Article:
Last week, I asked you to think back to the last time you had an argument with someone. I asked you to remember what the conflict was about and what happened: what the other person said and did, and what you said and did in response.
If you would, go back to that memory again. This time, however, instead of trying to remember your behavior, think about your motivation, that is, what you wanted right that moment as you argued.
Got it? Now look at the list below. Here are several ways you might complete the sentence, “As we were fighting, what I really wanted was…” Which ones fit for you?
- …to be heard.
- …to win.
- …to be a person of good character.
- …to get revenge.
- …to promote God’s peace.
- …to put the other person in his/her place.
- …to act wisely.
- …to overpower the other person with my words.
- …to be humble.
- …to be proven right.
- …to show love.
- …to win. (Did I say that already?)
The list, of course, could go on and on. But if you’re like me, and being honest, you may have had more answers on the negative side than on the positive. The psychological reality is that when we don’t get what we want, we feel threatened and go on defense, offense, or both. Strong negative emotion feels self-justified, and we automatically blame the other person.
What we typically don’t recognize is the way our own goals and desires play a role in the conflict. James, a keen observer, sees this happening in the church, and confronts his readers:
Those conflicts and disputes among you, where do they come from? Do they not come from your cravings that are at war within you? (James 4:1, NRSVUE)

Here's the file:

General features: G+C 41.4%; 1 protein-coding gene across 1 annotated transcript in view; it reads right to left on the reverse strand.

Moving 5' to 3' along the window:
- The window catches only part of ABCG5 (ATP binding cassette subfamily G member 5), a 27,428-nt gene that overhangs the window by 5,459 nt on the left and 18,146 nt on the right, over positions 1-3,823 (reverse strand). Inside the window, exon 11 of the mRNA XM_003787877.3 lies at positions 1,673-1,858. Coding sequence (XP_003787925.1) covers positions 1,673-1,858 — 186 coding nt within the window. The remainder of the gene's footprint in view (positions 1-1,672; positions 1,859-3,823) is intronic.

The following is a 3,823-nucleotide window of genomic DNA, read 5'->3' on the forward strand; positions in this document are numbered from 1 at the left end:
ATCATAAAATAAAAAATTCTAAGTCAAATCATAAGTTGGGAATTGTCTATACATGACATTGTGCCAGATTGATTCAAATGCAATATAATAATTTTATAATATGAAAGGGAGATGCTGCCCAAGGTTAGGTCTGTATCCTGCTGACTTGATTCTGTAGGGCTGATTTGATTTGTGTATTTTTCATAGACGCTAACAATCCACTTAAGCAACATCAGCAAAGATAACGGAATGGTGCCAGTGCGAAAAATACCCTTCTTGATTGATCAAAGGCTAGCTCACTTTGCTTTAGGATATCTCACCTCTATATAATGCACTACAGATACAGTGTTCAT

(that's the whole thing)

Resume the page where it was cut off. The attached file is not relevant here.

He doesn’t say, of course, what the conflicts were about, but we might guess from what he’s already said in his letter. It may have been about the way the rich were being favored and the poor disrespected. It may have been a doctrinal dispute over things being said by false teachers. People saw themselves on opposite sides, and no doubt everyone thought their own side right and the other dead wrong.
But James doesn’t wade into the argument itself. Instead, he forces his readers to ask the harder question: What is it about your own desires that fuels the conflict and division between you? We’ve already seen how people in the church were seeking positions of status and influence for selfish reasons, and it doesn’t take much imagination to see how motivations like these could lead to mutual animosity and anger.
Note too that James implies that we can have mixed motivations that are at odds with each other. In a doctrinal dispute, for example, I may want the truth to be honored. That’s a good thing. But I may also want the personal satisfaction of being right and proving someone else wrong. I may want to stand up for the poor and the disenfranchised, to promote social justice. That’s good too. But I may also relish the opportunity to stick it to the man and be lauded as the crusading hero.
James says this right after teaching his readers that true and godly wisdom is demonstrated in a life of humility and peacemaking: the person who has the wisdom from above continually sows peace and harvests justice. Peacemaking, a desire for God’s shalom in all our relationships, is the motivation that matters.
So go back to that argument one more time. What was the desire in your heart that kept the conflict going? What would it look like for you to humbly desire wisdom and shalom instead?
If you can envision that, then you know what to strive toward when the next conflict happens.